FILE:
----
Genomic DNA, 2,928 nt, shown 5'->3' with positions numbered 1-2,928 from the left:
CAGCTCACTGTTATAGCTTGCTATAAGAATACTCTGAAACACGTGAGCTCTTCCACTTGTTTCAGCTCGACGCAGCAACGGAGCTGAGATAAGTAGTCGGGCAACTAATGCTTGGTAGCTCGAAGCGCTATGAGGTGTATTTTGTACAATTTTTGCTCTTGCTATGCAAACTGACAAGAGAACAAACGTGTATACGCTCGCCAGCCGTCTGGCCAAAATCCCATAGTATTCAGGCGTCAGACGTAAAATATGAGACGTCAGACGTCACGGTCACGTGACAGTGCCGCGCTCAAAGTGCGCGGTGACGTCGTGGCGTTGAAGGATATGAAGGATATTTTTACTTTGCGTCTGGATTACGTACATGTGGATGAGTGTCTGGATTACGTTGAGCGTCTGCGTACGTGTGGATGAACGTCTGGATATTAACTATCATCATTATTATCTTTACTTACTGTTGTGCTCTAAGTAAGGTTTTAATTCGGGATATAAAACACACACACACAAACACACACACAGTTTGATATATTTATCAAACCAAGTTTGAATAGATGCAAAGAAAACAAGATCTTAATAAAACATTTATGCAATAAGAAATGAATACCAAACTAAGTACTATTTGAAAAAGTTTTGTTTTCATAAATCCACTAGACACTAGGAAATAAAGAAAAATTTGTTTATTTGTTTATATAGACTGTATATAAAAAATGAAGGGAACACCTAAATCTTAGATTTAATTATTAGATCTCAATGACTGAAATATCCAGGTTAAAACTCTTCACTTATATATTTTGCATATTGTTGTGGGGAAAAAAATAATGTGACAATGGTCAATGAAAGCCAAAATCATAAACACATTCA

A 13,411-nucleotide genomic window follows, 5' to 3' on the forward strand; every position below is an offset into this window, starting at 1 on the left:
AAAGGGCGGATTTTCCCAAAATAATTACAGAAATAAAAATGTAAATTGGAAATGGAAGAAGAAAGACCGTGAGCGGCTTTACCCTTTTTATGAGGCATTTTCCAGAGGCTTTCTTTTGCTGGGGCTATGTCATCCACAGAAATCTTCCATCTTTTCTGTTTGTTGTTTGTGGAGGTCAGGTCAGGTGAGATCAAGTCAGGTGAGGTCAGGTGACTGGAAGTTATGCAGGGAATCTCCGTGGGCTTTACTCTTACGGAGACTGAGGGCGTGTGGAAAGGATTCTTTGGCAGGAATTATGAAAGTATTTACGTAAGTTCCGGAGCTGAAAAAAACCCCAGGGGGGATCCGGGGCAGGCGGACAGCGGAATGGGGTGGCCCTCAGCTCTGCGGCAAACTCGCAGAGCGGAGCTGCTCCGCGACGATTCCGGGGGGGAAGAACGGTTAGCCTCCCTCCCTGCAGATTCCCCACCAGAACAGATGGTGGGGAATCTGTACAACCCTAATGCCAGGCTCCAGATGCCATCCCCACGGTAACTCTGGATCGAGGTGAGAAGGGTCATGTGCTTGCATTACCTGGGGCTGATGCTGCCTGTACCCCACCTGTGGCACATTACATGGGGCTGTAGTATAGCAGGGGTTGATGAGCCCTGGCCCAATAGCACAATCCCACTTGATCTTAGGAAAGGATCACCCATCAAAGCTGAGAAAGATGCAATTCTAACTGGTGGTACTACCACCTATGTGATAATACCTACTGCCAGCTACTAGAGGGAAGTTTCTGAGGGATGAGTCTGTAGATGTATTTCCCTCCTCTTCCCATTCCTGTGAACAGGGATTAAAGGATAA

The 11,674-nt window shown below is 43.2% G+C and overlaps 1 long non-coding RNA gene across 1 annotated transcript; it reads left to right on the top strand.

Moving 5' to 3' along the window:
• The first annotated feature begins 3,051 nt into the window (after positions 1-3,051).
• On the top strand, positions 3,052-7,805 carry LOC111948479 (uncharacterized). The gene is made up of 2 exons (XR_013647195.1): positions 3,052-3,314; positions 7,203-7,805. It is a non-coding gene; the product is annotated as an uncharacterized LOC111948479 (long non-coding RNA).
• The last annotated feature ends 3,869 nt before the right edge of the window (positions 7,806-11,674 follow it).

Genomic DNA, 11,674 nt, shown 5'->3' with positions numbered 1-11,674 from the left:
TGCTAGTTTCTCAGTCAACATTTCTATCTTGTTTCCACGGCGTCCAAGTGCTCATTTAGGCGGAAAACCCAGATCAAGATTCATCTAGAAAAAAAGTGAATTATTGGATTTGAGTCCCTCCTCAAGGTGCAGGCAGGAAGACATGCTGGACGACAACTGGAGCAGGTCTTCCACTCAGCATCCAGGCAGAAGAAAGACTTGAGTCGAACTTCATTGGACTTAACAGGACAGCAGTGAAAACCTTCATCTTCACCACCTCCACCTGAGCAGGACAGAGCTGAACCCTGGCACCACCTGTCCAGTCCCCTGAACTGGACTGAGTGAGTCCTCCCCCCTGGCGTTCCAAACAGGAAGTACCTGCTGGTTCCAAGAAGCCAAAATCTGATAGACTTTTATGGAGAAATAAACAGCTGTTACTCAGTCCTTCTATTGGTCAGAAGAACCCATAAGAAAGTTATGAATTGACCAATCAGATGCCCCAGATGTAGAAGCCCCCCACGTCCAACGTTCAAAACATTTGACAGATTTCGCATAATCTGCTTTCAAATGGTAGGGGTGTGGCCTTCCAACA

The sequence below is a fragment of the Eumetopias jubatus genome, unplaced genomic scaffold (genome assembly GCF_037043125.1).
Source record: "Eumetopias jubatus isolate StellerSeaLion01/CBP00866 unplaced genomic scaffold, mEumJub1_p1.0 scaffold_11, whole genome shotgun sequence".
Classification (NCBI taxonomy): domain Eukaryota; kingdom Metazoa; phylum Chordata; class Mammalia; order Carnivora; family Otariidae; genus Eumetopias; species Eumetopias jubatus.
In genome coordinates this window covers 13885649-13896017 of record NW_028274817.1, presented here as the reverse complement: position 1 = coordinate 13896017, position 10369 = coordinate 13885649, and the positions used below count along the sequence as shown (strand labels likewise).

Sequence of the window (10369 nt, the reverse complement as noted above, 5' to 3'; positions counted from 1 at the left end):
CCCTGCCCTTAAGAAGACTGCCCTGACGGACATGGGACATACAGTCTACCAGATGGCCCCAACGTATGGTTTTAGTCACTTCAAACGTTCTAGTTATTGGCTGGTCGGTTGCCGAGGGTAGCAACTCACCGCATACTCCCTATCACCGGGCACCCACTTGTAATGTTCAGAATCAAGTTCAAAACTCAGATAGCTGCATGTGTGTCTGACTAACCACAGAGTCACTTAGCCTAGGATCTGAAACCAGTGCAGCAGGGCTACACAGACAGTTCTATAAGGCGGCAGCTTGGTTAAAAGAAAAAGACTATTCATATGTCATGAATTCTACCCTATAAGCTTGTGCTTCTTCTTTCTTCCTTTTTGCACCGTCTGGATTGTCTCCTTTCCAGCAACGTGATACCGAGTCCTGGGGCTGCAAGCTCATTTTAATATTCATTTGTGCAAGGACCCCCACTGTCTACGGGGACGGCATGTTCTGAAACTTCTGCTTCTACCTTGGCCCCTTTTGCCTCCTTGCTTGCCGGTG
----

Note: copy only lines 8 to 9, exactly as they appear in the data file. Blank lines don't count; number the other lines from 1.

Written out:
• On the top strand, positions 3,052-7,805 carry LOC111948479 (uncharacterized). The gene is made up of 2 exons (XR_013647195.1): positions 3,052-3,314; positions 7,203-7,805. It is a non-coding gene; the product is annotated as an uncharacterized LOC111948479 (long non-coding RNA).
• The last annotated feature ends 3,869 nt before the right edge of the window (positions 7,806-11,674 follow it).